Sigmond Freud's psychosexual stages.

Essay by babe99228College, UndergraduateB+, April 2003

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Sigmond Freud's psychosexual stages emphasizes how parents manage children's sexual and aggressive drives in the first few years of life is crucial for healthy unique personality development. He developed this theory into stages, which include the oral, anal, phallic, latency, and genital stage. Soon after Freud developed these five stages, Erik Erikson decided that his theory was incomplete. Erikson's greatest innovation was to postulate not five stages, as Freud had done, but eight. Erikson elaborated Freud's genital stage into adolescence plus three stages of adulthood.

Erikson's first five stages, trust vs. mistrust, autonomy vs. shame and doubt, initiative vs. guilt, industry vs. inferiority, and identity vs. identity crisis, correspond with Freud's. Erikson's three additional stages, intimacy vs. isolation, generatively vs. stagnation, and integrity vs. despair, cover the periods after adolescence. Erikson also added that the individual not only develops a unique personality, but also acquires attitudes and skills that help them become active members of society.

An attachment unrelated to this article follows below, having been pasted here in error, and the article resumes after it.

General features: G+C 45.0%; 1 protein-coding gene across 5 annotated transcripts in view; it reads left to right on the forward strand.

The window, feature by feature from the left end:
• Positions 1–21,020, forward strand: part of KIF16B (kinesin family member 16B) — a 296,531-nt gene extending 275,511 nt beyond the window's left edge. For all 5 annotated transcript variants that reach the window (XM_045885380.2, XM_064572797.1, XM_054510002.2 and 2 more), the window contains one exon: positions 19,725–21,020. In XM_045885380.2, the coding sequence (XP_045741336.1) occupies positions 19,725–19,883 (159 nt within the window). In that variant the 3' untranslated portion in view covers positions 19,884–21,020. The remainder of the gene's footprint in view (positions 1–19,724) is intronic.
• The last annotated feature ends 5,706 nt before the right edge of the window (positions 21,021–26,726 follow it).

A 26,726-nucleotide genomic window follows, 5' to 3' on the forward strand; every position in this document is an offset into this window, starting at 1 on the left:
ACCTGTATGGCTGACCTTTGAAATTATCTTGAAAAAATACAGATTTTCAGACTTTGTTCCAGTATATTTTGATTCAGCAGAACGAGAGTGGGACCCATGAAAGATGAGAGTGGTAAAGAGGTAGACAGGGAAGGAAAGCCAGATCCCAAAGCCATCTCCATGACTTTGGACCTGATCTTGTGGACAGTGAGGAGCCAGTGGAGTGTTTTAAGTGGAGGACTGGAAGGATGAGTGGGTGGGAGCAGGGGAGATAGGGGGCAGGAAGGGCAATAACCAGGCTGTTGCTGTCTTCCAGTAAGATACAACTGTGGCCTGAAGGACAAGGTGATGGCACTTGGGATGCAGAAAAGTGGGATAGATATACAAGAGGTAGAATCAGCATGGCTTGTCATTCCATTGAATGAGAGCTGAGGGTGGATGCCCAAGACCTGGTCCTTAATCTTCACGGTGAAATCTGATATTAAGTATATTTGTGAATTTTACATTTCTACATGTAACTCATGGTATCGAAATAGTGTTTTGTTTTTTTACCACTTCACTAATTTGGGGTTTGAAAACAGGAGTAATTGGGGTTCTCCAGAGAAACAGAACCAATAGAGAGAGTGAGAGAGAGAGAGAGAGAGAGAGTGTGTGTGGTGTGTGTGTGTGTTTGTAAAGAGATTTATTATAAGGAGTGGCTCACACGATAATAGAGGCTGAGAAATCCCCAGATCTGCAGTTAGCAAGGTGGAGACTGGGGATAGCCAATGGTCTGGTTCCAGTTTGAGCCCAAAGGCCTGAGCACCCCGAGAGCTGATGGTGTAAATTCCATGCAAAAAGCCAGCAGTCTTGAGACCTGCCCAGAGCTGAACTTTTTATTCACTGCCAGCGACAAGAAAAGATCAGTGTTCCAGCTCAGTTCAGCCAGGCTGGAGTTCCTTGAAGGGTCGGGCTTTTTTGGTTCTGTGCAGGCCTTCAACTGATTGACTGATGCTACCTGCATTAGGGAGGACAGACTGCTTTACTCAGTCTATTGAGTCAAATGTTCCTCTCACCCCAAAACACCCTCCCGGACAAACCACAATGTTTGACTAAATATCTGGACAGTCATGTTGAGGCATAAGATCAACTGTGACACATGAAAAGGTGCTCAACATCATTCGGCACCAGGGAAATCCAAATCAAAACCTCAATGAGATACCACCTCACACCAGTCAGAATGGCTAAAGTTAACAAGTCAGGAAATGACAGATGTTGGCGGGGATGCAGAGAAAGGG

In conclusion, both Freud's and Erikson's theories would be very helpful in a classroom setting. But, I found that Erickson's stages of child development would be most useful in the classroom. Each stage is broken down into the effects of development and under development. In the classroom, it would be essential to recognize these described emotions and actions. For example, in a middle school setting a teacher might observe industry versus inferiority, Erickson's forth stage. In this stage a child is expected to begin to develop the capacity to work and cooperate with others. If a teacher experiences that a child is not developing these traits there may be a reason for concern. A child may have problems with family or peers that is leading to feelings of incompetence. A teacher may encourage this type of child to become more involved with the...